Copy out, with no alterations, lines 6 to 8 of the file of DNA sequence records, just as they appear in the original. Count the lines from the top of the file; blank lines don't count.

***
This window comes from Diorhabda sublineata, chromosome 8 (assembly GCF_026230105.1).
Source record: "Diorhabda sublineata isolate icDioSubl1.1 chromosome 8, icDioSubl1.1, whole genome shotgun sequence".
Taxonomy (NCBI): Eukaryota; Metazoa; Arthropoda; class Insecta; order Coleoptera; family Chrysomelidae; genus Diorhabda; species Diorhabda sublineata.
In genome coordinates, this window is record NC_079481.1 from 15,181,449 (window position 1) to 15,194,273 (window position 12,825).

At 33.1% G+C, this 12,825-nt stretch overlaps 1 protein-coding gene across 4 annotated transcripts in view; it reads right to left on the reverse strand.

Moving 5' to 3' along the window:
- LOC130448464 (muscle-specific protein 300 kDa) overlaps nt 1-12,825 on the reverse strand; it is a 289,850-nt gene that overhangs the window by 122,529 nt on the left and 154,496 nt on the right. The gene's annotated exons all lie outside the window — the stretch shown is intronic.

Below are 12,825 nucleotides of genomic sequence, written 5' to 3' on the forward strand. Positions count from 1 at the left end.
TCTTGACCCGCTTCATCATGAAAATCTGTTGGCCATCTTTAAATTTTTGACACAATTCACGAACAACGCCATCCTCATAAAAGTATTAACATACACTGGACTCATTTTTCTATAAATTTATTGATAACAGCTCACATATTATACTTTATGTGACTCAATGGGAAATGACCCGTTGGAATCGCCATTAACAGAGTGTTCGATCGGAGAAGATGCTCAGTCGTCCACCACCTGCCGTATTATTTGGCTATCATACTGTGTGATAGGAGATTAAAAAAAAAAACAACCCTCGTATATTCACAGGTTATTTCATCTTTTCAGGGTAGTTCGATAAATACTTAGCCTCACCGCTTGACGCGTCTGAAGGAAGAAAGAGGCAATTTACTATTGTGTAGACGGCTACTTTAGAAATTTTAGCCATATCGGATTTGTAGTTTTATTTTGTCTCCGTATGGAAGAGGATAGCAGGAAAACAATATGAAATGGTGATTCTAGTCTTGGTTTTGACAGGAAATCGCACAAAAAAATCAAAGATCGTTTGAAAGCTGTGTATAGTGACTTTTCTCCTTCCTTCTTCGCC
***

Moving 5' to 3' along the window:
- LOC130448464 (muscle-specific protein 300 kDa) overlaps nt 1-12,825 on the reverse strand; it is a 289,850-nt gene that overhangs the window by 122,529 nt on the left and 154,496 nt on the right. The gene's annotated exons all lie outside the window — the stretch shown is intronic.

Below are 12,825 nucleotides of genomic sequence, written 5' to 3' on the forward strand. Positions count from 1 at the left end.